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Asthma is an immunological disease which causes difficulty in breathing. It is a form of Type I hypersensitivity in which the bronchioles in the lungs are narrowed by inflammation and spasm of the lining of the airway wall. A person with asthma may experience wheezing and shortness of breath, particularly after exercise or when emotional. Sudden attacks of breathlessness may require hospitalization. Asthma is treated with drugs, whether inhaled or in the form of tablets.
Signs and symptoms
The main symptom of asthma is wheezing caused by obstruction of the airways. A cough, sometimes with clear sputum, may also be present. Typically the symptoms are very variable, often with rapid onset, and associated with the triggers listed above. Symptoms are often worse during the night or on waking. Increasing airway obstruction will cause shortness of breath. Asthma sometimes occurs with acid indigestion, especially amongst older patients.
Signs of asthma are wheezing, rapid breathing, expiratory phase of breathing longer than inspiratory, in-drawing of tissues between ribs and above sternum & clavicles, over-inflation of the chest and rhonchi (wheezy noises heard with a stethoscope). In severe attacks the asthma sufferer may be cyanosed (blue), may have chest pain and can lose consciousness. Between attacks a person with asthma may show no signs at all.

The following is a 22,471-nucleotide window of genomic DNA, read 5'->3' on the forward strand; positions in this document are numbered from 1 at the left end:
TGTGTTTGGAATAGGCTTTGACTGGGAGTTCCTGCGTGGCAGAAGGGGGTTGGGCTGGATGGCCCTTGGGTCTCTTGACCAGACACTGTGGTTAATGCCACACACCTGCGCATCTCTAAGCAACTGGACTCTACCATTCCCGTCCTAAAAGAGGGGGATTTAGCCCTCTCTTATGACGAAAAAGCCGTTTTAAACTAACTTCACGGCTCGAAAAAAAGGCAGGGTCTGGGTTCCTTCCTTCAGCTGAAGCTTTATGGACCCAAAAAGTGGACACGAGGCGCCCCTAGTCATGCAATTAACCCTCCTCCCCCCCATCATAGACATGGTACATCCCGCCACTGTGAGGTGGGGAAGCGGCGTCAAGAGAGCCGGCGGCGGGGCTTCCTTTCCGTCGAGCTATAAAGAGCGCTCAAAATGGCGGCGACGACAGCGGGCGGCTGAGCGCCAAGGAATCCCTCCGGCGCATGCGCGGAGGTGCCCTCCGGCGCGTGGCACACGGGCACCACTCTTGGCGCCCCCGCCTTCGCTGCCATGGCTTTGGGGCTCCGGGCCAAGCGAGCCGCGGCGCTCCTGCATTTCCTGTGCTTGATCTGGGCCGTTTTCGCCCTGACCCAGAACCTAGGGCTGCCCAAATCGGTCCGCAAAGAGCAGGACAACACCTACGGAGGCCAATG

In most cases the physician can make the diagnosis on the basis of typical symptoms and signs. The typical rapid changes in airway obstruction can be demonstrated by a fall in pulmonary function tests spontaneously, after exercise or inhalation of histamine or methacholine , and subsequent improvement with an inhaled bronchodilator medication. Many people with asthma have allergies; positive allergy tests support a diagnosis of asthma and may help in identifying avoidable triggers. Some people with asthma have been diagnosed with gastroesophageal reflux disease (GERD). Other tests (for example chest X-ray or chest CT scan) may be required to exclude other lung disease.
- Activation of exposed sensory nerves eg C-fibres is now thought to cause initial broncho-constriction.
- Activation of mast cells by allergens causing release of large amounts of histamine and IgE
- Infiltration of bronchial mucosa (the lining of the airway) by lymphocytes
- Swelling (oedema) of bronchial mucosa
- Thickening of smooth muscle of bronchioles
- Increased eosinophil granulocytes
- Mucus plugs
- Remodeling (distortion) of the airway
- The fundamental problem seems to be immunological: young children in the early stages of asthma show signs of excessive inflammation in their airways.
- Epidemiology gives clues to the pathogenesis: the incidence of asthma seems to be increasing worldwide; asthma is more common in more affluent countries, and more common in higher socioeconomic groups within countries.
- One theory is that it is a disease of hygiene. In nature, babies are exposed to bacteria soon after birth, "switching on" the Th1 lymphocyte cells of the immune system which deal with bacterial infection. If this stimulus is insufficient (as, perhaps, in modern clean environments) then asthma and other allergic diseases may develop. This "Hygiene Hypothesis" may explain the increase in asthma in affluent populations.